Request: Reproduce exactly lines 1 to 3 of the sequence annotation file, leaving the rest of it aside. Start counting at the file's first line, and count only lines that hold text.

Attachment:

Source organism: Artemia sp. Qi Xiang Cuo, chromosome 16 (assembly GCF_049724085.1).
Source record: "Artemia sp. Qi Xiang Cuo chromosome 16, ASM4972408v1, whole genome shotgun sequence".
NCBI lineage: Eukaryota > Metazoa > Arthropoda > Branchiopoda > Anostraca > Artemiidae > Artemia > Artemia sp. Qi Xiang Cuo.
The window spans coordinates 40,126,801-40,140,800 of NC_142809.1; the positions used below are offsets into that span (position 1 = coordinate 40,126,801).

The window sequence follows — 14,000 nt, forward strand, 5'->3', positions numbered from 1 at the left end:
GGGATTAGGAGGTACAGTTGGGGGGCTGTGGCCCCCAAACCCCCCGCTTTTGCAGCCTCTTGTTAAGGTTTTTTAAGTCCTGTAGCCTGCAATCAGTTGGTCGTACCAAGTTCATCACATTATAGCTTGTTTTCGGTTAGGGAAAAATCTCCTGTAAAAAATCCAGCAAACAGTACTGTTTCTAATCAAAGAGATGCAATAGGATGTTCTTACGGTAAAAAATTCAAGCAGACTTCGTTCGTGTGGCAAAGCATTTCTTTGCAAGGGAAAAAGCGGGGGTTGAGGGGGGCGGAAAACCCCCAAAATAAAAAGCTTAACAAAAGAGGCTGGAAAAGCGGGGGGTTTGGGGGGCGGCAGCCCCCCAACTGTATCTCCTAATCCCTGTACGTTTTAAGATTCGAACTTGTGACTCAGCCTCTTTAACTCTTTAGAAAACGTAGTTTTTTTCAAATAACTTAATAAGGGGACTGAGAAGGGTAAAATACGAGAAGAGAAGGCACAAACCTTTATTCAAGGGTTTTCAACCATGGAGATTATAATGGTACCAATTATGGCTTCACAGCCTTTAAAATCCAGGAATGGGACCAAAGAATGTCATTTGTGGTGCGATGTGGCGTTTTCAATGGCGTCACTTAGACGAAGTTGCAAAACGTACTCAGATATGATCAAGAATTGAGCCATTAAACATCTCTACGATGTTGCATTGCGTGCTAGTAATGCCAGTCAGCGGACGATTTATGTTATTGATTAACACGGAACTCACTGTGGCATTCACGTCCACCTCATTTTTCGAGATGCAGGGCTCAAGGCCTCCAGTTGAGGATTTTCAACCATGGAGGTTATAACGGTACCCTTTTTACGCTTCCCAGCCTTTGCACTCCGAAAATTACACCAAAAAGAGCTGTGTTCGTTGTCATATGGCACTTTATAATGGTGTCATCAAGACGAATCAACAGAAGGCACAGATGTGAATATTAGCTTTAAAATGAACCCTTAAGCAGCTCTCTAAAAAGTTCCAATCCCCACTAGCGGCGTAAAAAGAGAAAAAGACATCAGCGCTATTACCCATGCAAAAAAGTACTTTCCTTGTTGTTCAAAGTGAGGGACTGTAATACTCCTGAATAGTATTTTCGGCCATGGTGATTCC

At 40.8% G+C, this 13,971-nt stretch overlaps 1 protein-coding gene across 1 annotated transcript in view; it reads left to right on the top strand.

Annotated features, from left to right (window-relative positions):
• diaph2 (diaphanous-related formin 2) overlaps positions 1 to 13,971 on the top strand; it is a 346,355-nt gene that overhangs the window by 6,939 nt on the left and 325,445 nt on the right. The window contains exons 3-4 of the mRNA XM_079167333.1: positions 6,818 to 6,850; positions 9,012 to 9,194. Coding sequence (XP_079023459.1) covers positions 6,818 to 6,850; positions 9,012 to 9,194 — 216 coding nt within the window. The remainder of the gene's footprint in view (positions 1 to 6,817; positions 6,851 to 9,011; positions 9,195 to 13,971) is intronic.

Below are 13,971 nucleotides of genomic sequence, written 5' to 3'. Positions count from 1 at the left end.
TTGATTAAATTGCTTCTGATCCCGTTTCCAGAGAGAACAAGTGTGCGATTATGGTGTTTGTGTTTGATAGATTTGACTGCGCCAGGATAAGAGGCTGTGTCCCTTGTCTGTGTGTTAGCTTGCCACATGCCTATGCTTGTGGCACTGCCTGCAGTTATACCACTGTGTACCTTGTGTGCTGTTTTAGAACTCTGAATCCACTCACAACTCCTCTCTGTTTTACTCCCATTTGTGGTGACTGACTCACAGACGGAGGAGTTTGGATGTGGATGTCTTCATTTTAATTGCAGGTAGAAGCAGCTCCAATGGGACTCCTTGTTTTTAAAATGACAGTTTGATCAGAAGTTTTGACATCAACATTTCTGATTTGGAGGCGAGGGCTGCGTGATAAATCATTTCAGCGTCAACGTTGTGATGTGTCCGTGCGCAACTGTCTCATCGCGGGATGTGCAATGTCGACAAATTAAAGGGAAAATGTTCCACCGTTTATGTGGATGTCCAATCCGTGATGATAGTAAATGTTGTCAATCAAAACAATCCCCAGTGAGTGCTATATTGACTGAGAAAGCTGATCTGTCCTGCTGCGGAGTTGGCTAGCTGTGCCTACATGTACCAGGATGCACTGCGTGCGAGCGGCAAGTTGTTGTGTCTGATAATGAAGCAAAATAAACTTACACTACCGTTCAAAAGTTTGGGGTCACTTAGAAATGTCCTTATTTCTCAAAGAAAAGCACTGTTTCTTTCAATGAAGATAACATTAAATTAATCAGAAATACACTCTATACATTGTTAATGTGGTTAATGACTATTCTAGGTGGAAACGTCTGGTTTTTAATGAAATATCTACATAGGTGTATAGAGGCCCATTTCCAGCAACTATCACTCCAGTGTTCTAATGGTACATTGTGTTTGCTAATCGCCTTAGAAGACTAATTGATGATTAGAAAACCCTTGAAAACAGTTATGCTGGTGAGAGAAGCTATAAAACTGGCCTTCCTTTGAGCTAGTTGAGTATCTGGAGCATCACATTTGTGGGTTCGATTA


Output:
Source organism: Artemia sp. Qi Xiang Cuo, chromosome 16 (assembly GCF_049724085.1).
Source record: "Artemia sp. Qi Xiang Cuo chromosome 16, ASM4972408v1, whole genome shotgun sequence".
NCBI lineage: Eukaryota > Metazoa > Arthropoda > Branchiopoda > Anostraca > Artemiidae > Artemia > Artemia sp. Qi Xiang Cuo.